In this connection we may refer to Section 75(1)(a) of the Act
which states that if any question or dispute arises as to whether any person is
an employee of the employer concerned, or whether the employer is liable to pay
the employer's contribution towards the said persons' insurance, that is a
matter that has to be decided by the Employees Insurance Court. Hence, in our
opinion, the concerned person has to be heard before a determination is made
against him that he is not an employee of the employer concerned.
The rules of natural justice require that if any adverse order is
made against any party, he/she must be heard. Thus if a determination is given
by the Employees Insurance Court that the concerned persons are not the
employees of the petitioner, and that determination is given even without
hearing the concerned persons, it will be clearly against the rules of natural
It may be seen that Section 75 of the Act does not mention who
will be the parties before the Insurance Court.
determination by the Insurance Court is a quasi- judicial determination,
natural justice requires that any party which may be adversely affected or may
suffer civil consequences by such determination, must be heard before 6 passing
any order by the authority/court.
In our opinion, wherever any petition is filed by an employer
under Section 75 of the Act, the employer has not only to implead the ESIC but
has also to implead atleast some of the workers concerned (in a representative
capacity if there are a large number of workers) or the trade-union
representing the said workers. If that is not done, and a decision is given in
favour of the employer, the same will be in violation of the rules of natural
justice. After all, the real concerned parties in labour matters are the
employer and the workers. The ESI Corporation will not be in any way affected
if the demand notice sent by it under Section 45A/45B is quashed.
It must be remembered that the Act has been enacted for the
benefit of the workers to give them medical benefits, which have been mentioned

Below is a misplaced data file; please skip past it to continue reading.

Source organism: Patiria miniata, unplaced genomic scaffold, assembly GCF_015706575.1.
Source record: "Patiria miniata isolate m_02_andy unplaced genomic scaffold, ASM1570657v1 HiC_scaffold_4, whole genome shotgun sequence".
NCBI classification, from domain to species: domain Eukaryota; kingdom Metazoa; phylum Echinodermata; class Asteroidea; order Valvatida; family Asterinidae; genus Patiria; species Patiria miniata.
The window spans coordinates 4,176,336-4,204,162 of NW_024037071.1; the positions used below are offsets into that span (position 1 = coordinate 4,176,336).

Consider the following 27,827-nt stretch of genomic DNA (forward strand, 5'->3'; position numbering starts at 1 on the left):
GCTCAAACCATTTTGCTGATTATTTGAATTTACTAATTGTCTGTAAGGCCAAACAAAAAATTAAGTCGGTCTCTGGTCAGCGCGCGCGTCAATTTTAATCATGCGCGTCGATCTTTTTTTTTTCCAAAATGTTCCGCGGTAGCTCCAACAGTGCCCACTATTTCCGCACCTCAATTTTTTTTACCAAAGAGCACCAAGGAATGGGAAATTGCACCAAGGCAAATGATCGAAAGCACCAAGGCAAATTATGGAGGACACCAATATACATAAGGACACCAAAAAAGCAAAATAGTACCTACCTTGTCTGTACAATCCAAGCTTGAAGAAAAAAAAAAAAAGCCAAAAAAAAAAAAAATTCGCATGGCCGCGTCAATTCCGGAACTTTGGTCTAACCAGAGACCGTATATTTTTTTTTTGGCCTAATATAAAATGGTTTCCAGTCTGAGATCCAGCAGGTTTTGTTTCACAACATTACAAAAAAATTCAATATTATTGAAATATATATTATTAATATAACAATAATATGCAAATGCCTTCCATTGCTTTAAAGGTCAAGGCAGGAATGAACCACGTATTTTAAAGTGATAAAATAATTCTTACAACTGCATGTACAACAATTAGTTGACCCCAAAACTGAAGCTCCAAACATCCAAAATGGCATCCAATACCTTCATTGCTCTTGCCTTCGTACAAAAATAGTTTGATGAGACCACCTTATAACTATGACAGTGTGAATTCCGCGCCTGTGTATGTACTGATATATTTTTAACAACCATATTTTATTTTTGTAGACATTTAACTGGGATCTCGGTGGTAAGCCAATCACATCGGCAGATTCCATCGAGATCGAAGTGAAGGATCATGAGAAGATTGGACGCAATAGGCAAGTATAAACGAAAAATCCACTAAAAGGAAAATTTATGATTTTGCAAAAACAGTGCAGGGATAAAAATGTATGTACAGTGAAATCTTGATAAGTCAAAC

in Section 46 of the Act. Hence the principal beneficiary of the Act is the
workmen and not the ESI Corporation. The ESI Corporation is only the agency to
implement and carry out the object of the Act and it has nothing to lose if the
decision of the Employees Insurance Court is given in favour of the employer.
It is only the workmen who have to lose if a decision is given in favour of the
employer. Hence, the 7 workmen (or at least some of them in a representative capacity,
or their trade union) have to be necessarily made a party/parties because the
Act is a labour legislation made for the benefit of the workmen.
In the present case the workmen concerned were not made parties
before the Employees Insurance Court, nor was notice issued to them by the said
Also, the order of the Employees Insurance Court dated 4.2.1993,
relevant portion of which we have quoted, is not a very happy one as no proper
determination has been made therein as to whether the workmen concerned are the
employees of the appellant and whether they are entitled to the benefit of the
Act. No doubt some observations have been made that some labourers come on one
day but they may not come on the next day. Having said so, a direction has been
given that the ESI Corporation will after making inquiries about the identities
of the said workers will register them and then extend the benefit of the Act.
In our opinion, the Employees Insurance Court should have itself
made a proper investigation of the facts after getting evidence from the
parties, including the workmen concerned, and after impleading them as party in
the petition, it should have determined the question as to 8 whether the
persons concerned were the employees of the appellant or not.
For the reasons stated above, we set aside the impugned judgment
and order of the High Court as well as the order dated 4.2.1993 passed by the
Employees Insurance Court and remand the matter to the Insurance Court for
deciding the same afresh after impleading some of the workmen, if not all of
them, or their trade union in a representative capacity. Needless to say, the
Employees Insurance Court will grant an opportunity to all the parties,
including the alleged workmen, to lead documentary evidence or oral evidence
and thereafter proceed in accordance with law.
We make it clear that nothing stated hereinabove shall be
construed as an expression of opinion on the merits of the controversy
involved. All questions of law and fact are left open for the parties to be
raised before the Insurance Court.
allowed. No order as to the costs.
.....................J. (MARKANDEY KATJU)
.....................J. (ASOK KUMAR GANGULY)